Not Just a Smear Tactic

In July of 2006, Bluestockings bookshop in New York City announced it was hosting a workshop for social justice activists on “opposing anti-Semitism in the movement.” The announcement sparked a heated online discussion on New York’s Indymedia website. Some people asked if the workshop was going to be “some Zionist bullshit” and why it wasn’t going to address other forms of discrimination, such as “Zionist anti-Semetism [sic]” against Palestinians. Critics doubted the existence of any real anti-Semitism on the left, or they suggested that it was caused by “right-wing Jews” having “cried wolf too many times.” One charged that “whining about anti-Semitism is like whining about ‘anti- white,’ or ‘reverse racism.’” They added that “Jews are one of the wealthiest groups in the world with the most privilege.”

Other participants countered by providing accounts of anti-Jewish comments made by leftists: “I’ve seen accusations made that Jews control the US government, media, economy, and so on.” One person wrote, “I’m Palestinian, and for some reason every freakin’ Tom Dick and Harry I meet thinks he can bitch to me about ‘the Jews’.” Another commented, “the virulence with which critics have attacked this workshop illustrates how needed it is.”

As this brief survey suggests, talking about anti-Semitism on the left is a complicated business. The Zionist right has systematically misused the charge of anti-Semitism to smear critics of Israel, while glossing over anti-Jewish attitudes and policies among some of Israel’s allies and even within the Zionist movement itself. However, leftists have sometimes trivialized or dismissed concerns about anti-Semitism. This dismissive attitude has the effect of bolstering real anti-Jewish tendencies and supporting the myth that Jews will find their true friends on the right.

For confused leftists looking for help in navigating this mess, ausefulstartingpointisAprilRosenblum’snewpamphlet,ThePast Didn’t Go Anywhere: M aking R esistance to Anti- S emitism P art of All of Our Movements. Rosenblum, a Philadelphia activist, was a panelist at the Bluestockings workshop, and she is familiar with both the reality of anti-Semitism and the ways in which the term has been abused. Rather than focusing on Jewish concerns in isolation, she emphasizes how countering anti-Jewish oppression should be integrated into other struggles and “has to come from a perspective of justice for all people” (1).

Rosenblum argues that anti-Semitism is a serious issue for two mainreasons.First,it’sdangerousforJews.InThePastDidn’tGo Anywhere, she recounts recent examples of anti-Jewish propaganda and violence in many parts of the world from a kidnapping and murder in France to a wave of street assaults on rabbis in Ukraine, and from a hate-filled speech by the Malaysian Prime Minister to police cover-ups of an anti-Jewish bombing in Argentina. Second, anti-Jewish scapegoating represents a major kind of fake radicalism – “the socialism of fools,” in August Bebel’s classic phrase – that has a poisonous effect on leftist analysis and is central to neo-fascist visions of revolution.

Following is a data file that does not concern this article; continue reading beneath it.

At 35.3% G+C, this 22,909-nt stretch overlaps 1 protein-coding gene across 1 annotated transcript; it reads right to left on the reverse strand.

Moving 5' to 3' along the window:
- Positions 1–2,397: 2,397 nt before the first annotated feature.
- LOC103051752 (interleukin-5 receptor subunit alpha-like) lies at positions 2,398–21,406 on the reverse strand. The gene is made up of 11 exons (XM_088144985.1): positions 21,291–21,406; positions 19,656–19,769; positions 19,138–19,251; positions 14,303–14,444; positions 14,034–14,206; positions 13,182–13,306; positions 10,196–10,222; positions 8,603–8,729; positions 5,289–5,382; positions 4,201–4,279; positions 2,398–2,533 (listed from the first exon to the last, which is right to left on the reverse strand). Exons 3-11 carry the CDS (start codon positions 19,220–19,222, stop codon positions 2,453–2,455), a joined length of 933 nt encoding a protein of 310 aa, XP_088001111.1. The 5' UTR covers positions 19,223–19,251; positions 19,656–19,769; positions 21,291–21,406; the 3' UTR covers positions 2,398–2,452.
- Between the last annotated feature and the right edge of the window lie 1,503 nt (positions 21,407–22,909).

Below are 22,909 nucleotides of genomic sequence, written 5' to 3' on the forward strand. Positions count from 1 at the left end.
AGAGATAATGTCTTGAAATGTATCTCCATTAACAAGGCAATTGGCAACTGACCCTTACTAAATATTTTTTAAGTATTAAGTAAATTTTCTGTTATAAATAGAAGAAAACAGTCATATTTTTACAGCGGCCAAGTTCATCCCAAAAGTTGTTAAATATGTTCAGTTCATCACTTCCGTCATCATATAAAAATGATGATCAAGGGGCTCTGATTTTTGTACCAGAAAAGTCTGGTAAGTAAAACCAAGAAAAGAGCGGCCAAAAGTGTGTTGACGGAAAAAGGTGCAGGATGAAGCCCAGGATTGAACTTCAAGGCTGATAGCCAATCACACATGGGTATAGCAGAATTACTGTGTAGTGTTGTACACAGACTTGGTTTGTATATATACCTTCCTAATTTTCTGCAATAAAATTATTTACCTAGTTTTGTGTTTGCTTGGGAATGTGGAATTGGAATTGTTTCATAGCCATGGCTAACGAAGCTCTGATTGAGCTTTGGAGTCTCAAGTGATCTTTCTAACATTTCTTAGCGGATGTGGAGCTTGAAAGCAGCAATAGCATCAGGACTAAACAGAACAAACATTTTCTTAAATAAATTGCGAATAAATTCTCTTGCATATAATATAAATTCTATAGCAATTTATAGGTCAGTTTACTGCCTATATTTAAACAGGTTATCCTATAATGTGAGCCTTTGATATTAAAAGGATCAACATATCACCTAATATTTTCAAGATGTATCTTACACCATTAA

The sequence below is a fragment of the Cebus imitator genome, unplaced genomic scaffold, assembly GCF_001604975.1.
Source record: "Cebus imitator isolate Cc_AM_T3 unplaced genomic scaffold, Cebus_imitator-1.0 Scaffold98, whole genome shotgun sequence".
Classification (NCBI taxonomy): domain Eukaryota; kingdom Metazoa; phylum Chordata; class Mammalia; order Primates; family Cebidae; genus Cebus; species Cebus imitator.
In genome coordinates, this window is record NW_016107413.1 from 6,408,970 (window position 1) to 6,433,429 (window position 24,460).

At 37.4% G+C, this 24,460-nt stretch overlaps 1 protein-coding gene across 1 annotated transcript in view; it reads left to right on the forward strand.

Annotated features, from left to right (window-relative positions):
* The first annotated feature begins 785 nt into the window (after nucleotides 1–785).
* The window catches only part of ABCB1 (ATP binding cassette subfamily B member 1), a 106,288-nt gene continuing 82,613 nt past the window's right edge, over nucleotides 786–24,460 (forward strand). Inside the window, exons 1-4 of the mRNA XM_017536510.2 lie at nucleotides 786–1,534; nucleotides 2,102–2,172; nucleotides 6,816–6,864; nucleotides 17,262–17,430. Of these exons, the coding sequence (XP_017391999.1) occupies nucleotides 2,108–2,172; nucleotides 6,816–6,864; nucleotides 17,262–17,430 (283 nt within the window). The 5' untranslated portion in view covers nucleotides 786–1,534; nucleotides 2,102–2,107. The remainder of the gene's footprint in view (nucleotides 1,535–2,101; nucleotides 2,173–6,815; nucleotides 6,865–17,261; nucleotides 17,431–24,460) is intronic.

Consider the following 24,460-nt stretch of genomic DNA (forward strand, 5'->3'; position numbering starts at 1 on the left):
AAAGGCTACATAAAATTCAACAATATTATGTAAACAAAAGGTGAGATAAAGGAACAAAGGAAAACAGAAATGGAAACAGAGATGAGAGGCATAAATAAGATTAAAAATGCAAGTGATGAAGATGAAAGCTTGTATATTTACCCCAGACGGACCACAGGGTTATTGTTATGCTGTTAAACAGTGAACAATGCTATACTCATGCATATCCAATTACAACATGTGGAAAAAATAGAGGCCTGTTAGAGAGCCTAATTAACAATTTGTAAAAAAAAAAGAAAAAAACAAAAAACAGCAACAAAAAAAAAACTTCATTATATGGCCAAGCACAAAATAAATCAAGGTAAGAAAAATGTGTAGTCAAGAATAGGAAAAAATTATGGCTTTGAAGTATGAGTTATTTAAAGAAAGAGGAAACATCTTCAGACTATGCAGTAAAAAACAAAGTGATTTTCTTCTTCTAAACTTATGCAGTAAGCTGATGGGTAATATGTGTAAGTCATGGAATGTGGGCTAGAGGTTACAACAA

Rosenblum argues that the left needs to do a much better job of fighting anti-Semitism both in society at large and within its own ranks. Although in her estimation “the number of Leftists with real anti-Jewish beliefs is tiny,” voicing concerns about anti-Semitism often elicits “silent, uncomfortable, defensive, and even accusatory” reactions by people and organizations on the left (12). To counter this culture of silence, Rosenblum breaks down common myths about Jews and provides an outline of the history of anti-Semitism and the mixed record of the left’s response to it. Although the discussion sometimes focuses on anti-Semitism to the neglect of other historical dynamics, for many readers it will offer a helpful corrective and guide for further study.

Above all, The Past Didn’t Go Anywhere offers a radical take on the dynamics of anti-Jewish oppression. Whether fomented by elites or bubbling up from below, Rosenblum argues that “anti-Semitism’s job is to make ruling classes invisible” (1). Scapegoating Jews deflects popular anger away from real systems of exploitation and power. In medieval Europe, where anti-Semitism as we know it began to take shape, this scapegoating began to take on structural attributes:

Rulers used Jews for ‘middlemen’ jobs that put Jews in direct contact with the exploited, disgruntled peasantry, shielding rulers from the backlash for their unjust policies. A peasant might live a lifetime without seeing the nobleman who decided her fate; it was Jews [who] were the face of power at her door collecting taxes and rent, Jews who seemed in control, and Jews who faced the violence when peasants in poverty decided to resist (9).

For centuries, Christian Europe forcibly marginalized Jews, subjected them to the constant threat of expulsion from towns and whole countries, and barred them from most trades, while allowing a few to prosper as bankers or as “Court Jews” close to the king. These patterns provided the material preconditions for stereotypes that persist today. Anti-Semitic narratives portray Jews as perpetual outsiders disloyal to the larger society, and as a mysterious and super-powerful group of greedy evildoers who manipulate events behind the scenes.